beware: covid vaccine scams

New York Attorney General Letitia James continues to warn New Yorkers about potential scams offering early access to the COVID-19 vaccine. “Throughout this pandemic, scammers have found ways to victimize the public, with the vaccine distribution process being their latest method for fraud. My office remains committed to rooting out [these] scams, and I encourage the public to report suspected illegal activity to my office.”

The Office of Attorney General (OAG) warns New Yorkers about anyone who calls, e-mails, or texts individuals offering access to one of the vaccines. Some scammers may use online platforms with similar schemes. They may impersonate public health officials from organizations such as the Center for Disease Control (CDC) or the World Health Organization (WHO). They may also offer to ship a COVID-19 vaccine directly to homes, provide special access to vaccines or sell special cold storage device for vaccines. 

A recent Wall Street Journal article reported that fraudulent websites inviting the public to buy vaccines, and using the Moderna and Pfizer names, have cropped up across the internet. Consumers should know that no legitimate vaccine can be bought online.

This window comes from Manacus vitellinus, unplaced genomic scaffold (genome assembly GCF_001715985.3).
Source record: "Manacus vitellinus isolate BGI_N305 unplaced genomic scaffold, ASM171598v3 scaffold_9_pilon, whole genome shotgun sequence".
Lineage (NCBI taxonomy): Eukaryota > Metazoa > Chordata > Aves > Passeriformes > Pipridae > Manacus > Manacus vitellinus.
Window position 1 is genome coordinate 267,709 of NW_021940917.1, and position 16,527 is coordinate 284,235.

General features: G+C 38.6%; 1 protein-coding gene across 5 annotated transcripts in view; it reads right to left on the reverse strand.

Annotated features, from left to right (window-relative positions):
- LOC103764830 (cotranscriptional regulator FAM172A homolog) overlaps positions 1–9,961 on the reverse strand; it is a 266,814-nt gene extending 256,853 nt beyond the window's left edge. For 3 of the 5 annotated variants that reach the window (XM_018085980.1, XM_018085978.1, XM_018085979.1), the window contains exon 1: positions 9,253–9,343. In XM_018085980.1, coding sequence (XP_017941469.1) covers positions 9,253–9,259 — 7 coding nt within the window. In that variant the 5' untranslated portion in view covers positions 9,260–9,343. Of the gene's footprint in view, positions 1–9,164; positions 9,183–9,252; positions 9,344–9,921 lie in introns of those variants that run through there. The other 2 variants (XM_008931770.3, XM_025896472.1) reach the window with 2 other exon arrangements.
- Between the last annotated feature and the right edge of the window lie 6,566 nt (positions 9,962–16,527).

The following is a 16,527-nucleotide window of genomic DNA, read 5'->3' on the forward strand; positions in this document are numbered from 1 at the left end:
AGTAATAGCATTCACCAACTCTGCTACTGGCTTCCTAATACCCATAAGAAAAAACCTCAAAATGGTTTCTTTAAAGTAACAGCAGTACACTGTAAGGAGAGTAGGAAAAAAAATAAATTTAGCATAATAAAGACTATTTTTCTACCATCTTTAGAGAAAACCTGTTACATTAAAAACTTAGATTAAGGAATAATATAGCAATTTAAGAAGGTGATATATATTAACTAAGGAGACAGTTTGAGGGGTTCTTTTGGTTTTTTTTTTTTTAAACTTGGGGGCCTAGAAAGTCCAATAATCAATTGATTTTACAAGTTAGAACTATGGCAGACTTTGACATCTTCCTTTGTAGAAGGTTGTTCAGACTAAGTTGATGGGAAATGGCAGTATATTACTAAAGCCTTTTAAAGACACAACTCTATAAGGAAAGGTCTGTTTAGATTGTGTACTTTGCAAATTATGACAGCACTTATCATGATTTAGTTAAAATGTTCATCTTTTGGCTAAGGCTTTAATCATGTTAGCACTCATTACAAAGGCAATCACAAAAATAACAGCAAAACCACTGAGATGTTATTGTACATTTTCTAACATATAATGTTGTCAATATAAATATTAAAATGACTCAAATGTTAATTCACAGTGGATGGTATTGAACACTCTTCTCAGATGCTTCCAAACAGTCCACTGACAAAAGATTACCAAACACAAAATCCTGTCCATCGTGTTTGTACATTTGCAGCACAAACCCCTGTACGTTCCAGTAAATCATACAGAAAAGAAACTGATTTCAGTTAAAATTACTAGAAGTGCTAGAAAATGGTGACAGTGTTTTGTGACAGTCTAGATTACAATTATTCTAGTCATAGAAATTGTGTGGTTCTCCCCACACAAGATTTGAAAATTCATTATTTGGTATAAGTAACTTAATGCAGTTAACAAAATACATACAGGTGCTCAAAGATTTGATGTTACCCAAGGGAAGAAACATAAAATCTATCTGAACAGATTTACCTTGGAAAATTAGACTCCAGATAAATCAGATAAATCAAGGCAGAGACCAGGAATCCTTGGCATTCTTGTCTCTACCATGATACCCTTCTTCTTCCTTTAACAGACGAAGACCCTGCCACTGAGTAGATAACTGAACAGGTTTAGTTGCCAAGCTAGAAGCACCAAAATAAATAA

Here are some tips to help New Yorkers avoid vaccine-related scams: 

  • Be wary of anyone calling or emailing you with offers of a vaccine and do not give out your Social Security number, personal credit card, or bank account information. No one from a vaccine distributor, health care company, or private insurance company will ask for this information.  
  • If you have health insurance, you should not need to pay anything out of pocket to get the vaccine while the pandemic remains a public health emergency. If you don’t have health insurance, the provider may only charge an administration fee. However, in many instances, you likely will not be required to pay the administration fee.
  • You can’t pay to put your name on a list to get the vaccine.
  • If you get an e-mail about a COVID-19 vaccine, check the sender’s email domain to make sure it matches the website of the organization sending the e-mail and be wary of clicking on any hyperlinks or providing any login or other personal information.
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